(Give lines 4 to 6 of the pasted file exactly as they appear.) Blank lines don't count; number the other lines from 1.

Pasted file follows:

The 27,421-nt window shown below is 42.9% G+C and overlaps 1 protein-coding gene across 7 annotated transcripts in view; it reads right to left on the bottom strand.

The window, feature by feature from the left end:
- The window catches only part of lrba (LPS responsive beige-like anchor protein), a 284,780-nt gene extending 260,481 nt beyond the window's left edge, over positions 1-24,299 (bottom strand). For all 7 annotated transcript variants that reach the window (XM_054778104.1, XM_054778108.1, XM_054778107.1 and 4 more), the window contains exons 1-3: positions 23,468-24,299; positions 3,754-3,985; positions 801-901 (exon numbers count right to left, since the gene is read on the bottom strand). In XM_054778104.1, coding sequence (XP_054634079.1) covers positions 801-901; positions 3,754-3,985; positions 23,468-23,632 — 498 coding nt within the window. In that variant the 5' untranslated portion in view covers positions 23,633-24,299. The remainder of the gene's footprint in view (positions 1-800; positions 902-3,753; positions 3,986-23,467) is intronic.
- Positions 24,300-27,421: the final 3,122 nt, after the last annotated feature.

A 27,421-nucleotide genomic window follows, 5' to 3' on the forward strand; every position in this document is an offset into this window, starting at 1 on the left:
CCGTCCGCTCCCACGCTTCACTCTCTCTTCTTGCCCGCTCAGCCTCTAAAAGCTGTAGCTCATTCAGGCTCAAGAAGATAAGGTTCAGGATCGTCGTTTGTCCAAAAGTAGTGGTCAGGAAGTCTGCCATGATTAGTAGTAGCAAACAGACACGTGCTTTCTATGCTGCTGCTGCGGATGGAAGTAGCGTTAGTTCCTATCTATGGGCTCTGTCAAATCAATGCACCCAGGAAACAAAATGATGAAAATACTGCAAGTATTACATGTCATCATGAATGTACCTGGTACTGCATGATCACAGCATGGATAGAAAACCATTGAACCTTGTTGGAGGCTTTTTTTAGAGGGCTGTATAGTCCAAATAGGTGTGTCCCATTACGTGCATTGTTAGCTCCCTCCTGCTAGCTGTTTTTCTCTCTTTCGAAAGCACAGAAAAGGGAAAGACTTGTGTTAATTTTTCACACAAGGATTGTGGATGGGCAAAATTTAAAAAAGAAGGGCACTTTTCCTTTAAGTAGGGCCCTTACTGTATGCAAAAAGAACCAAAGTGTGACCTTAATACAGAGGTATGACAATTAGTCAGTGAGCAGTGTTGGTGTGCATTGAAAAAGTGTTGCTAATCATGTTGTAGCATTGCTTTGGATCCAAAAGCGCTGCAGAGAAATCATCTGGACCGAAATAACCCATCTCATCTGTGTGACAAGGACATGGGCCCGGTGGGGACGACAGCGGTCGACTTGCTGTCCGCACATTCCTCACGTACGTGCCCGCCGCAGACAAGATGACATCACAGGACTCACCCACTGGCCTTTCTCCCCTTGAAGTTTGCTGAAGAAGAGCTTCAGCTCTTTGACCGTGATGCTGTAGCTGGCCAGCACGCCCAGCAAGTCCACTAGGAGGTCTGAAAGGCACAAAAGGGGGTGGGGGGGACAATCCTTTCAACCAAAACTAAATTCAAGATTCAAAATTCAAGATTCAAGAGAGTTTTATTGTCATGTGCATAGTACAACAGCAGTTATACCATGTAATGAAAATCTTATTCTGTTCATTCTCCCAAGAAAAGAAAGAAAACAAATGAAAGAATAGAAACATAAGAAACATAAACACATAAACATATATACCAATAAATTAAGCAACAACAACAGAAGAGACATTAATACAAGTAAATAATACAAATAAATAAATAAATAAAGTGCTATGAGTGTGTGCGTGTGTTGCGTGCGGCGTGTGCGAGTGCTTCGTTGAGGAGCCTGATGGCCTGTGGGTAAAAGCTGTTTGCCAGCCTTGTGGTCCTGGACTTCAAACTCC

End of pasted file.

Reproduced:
- Positions 24,300-27,421: the final 3,122 nt, after the last annotated feature.

A 27,421-nucleotide genomic window follows, 5' to 3' on the forward strand; every position in this document is an offset into this window, starting at 1 on the left:
CCGTCCGCTCCCACGCTTCACTCTCTCTTCTTGCCCGCTCAGCCTCTAAAAGCTGTAGCTCATTCAGGCTCAAGAAGATAAGGTTCAGGATCGTCGTTTGTCCAAAAGTAGTGGTCAGGAAGTCTGCCATGATTAGTAGTAGCAAACAGACACGTGCTTTCTATGCTGCTGCTGCGGATGGAAGTAGCGTTAGTTCCTATCTATGGGCTCTGTCAAATCAATGCACCCAGGAAACAAAATGATGAAAATACTGCAAGTATTACATGTCATCATGAATGTACCTGGTACTGCATGATCACAGCATGGATAGAAAACCATTGAACCTTGTTGGAGGCTTTTTTTAGAGGGCTGTATAGTCCAAATAGGTGTGTCCCATTACGTGCATTGTTAGCTCCCTCCTGCTAGCTGTTTTTCTCTCTTTCGAAAGCACAGAAAAGGGAAAGACTTGTGTTAATTTTTCACACAAGGATTGTGGATGGGCAAAATTTAAAAAAGAAGGGCACTTTTCCTTTAAGTAGGGCCCTTACTGTATGCAAAAAGAACCAAAGTGTGACCTTAATACAGAGGTATGACAATTAGTCAGTGAGCAGTGTTGGTGTGCATTGAAAAAGTGTTGCTAATCATGTTGTAGCATTGCTTTGGATCCAAAAGCGCTGCAGAGAAATCATCTGGACCGAAATAACCCATCTCATCTGTGTGACAAGGACATGGGCCCGGTGGGGACGACAGCGGTCGACTTGCTGTCCGCACATTCCTCACGTACGTGCCCGCCGCAGACAAGATGACATCACAGGACTCACCCACTGGCCTTTCTCCCCTTGAAGTTTGCTGAAGAAGAGCTTCAGCTCTTTGACCGTGATGCTGTAGCTGGCCAGCACGCCCAGCAAGTCCACTAGGAGGTCTGAAAGGCACAAAAGGGGGTGGGGGGGACAATCCTTTCAACCAAAACTAAATTCAAGATTCAAAATTCAAGATTCAAGAGAGTTTTATTGTCATGTGCATAGTACAACAGCAGTTATACCATGTAATGAAAATCTTATTCTGTTCATTCTCCCAAGAAAAGAAAGAAAACAAATGAAAGAATAGAAACATAAGAAACATAAACACATAAACATATATACCAATAAATTAAGCAACAACAACAGAAGAGACATTAATACAAGTAAATAATACAAATAAATAAATAAATAAAGTGCTATGAGTGTGTGCGTGTGTTGCGTGCGGCGTGTGCGAGTGCTTCGTTGAGGAGCCTGATGGCCTGTGGGTAAAAGCTGTTTGCCAGCCTTGTGGTCCTGGACTTCAAACTCC